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Access Type

WSU Access

Date of Award

January 2022

Degree Type


Degree Name



Counselor Education

First Advisor

Scott Branson


ABSTRACT Elliott, Jennifer L., Counseling Students’ Self-Efficacy: Comparative Contributions of Emotional Intelligence and Student Perception of the Supervisory Working Alliance, Age, and Gender. Doctor of Philosophy dissertation, Wayne State University, 2021.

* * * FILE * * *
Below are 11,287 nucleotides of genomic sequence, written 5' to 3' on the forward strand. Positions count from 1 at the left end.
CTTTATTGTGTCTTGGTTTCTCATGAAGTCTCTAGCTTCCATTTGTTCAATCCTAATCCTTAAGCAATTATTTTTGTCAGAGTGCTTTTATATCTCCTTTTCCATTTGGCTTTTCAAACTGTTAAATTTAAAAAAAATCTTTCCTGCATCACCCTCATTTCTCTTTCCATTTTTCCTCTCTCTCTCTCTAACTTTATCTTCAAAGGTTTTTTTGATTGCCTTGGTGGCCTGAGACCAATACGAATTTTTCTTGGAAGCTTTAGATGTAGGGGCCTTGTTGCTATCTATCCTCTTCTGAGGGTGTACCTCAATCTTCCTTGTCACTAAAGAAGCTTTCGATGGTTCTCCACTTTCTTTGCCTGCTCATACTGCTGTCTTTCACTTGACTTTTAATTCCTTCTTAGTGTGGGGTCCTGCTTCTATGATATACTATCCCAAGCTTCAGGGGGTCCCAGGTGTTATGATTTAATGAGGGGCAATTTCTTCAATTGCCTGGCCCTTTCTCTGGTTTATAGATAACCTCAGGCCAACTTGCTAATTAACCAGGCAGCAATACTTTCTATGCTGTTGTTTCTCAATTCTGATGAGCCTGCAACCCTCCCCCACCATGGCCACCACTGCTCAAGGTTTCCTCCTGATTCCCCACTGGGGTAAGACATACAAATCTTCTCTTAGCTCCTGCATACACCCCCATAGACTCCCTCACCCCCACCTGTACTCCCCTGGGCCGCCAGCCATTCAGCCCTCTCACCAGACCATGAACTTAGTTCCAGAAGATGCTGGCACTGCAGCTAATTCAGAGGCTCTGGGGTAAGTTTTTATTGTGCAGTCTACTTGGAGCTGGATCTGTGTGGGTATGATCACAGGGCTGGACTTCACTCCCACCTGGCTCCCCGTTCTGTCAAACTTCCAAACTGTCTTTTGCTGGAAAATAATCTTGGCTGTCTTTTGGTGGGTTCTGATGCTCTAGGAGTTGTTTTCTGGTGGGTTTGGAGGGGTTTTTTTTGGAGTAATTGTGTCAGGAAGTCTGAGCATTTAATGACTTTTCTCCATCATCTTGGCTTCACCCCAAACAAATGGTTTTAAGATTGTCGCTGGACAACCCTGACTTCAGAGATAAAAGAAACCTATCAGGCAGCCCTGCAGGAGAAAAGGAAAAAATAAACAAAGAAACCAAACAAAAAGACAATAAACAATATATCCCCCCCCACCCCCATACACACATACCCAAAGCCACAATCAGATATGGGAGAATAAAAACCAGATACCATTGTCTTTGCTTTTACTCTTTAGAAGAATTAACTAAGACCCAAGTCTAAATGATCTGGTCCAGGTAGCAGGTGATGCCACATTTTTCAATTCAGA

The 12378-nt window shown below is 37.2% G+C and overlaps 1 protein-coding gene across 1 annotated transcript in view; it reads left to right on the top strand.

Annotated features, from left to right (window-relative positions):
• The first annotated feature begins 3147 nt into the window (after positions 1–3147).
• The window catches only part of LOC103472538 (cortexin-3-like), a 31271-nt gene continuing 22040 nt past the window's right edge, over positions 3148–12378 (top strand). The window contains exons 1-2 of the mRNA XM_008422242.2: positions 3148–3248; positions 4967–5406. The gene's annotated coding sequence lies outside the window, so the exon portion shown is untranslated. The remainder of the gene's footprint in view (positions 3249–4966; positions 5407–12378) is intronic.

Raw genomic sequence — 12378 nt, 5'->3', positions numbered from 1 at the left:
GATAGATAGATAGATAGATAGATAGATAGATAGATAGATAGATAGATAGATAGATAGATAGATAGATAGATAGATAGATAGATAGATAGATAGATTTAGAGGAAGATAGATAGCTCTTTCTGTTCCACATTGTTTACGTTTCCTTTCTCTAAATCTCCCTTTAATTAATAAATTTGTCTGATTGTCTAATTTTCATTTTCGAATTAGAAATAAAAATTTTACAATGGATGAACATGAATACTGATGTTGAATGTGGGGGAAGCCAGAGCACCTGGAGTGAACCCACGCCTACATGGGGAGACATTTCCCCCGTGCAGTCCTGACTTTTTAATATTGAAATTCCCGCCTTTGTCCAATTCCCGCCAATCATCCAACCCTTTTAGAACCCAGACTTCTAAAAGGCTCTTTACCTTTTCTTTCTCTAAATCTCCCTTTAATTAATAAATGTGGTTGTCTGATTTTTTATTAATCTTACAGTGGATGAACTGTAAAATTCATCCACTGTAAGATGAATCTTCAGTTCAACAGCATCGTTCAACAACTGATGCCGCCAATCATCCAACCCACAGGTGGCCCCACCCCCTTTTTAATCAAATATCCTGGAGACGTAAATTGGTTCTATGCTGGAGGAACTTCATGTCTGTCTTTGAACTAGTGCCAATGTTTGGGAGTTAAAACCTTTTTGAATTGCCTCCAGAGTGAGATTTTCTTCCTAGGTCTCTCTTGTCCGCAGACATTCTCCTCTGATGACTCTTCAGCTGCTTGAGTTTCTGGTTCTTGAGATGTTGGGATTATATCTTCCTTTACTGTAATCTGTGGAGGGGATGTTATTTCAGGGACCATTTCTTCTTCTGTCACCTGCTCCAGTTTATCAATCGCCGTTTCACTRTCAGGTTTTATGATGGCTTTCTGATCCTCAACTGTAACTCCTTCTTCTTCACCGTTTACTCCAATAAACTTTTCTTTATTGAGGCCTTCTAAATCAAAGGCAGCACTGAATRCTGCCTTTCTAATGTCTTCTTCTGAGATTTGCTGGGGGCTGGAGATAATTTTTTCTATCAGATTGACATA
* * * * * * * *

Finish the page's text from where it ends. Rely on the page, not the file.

The purpose of this quantitative study was to better understand the comparative contributions of emotional intelligence and student perception of the supervisory working alliance to counseling students’ self-efficacy, while moderating for age and gender. Moderation analysis was utilized, as well as surveys with significant validity to measure the variables. Data were collected through the Qualtrics survey platform. The findings of this study have implications for counselors, supervisors, and educators as to the level of importance of the variables being investigated, and how relevant they are to the education and training process for students’ who seek to become licensed counselors, in that this research has shown the importance of emotional intelligence and the supervisory working alliance to counseling students’ self-efficacy, which we know will in turn impact their success as counselors. This implies that a great deal of importance should be placed on these aspects of student training.The results of this study indicated that while emotional intelligence and the supervisory working alliance both have a significant impact on a counseling student’s self-efficacy, gender and age have very little impact on the supervisory working alliance, or on emotional intelligence. These results are contrary to previous research which found gender significantly impacts emotional intelligence (Ciarrochi, Hynes, & Crittenden, 2005; Hall, 1978; Hall & Mast, 2008; Hargie, Saunders, & Dickson, 1995).

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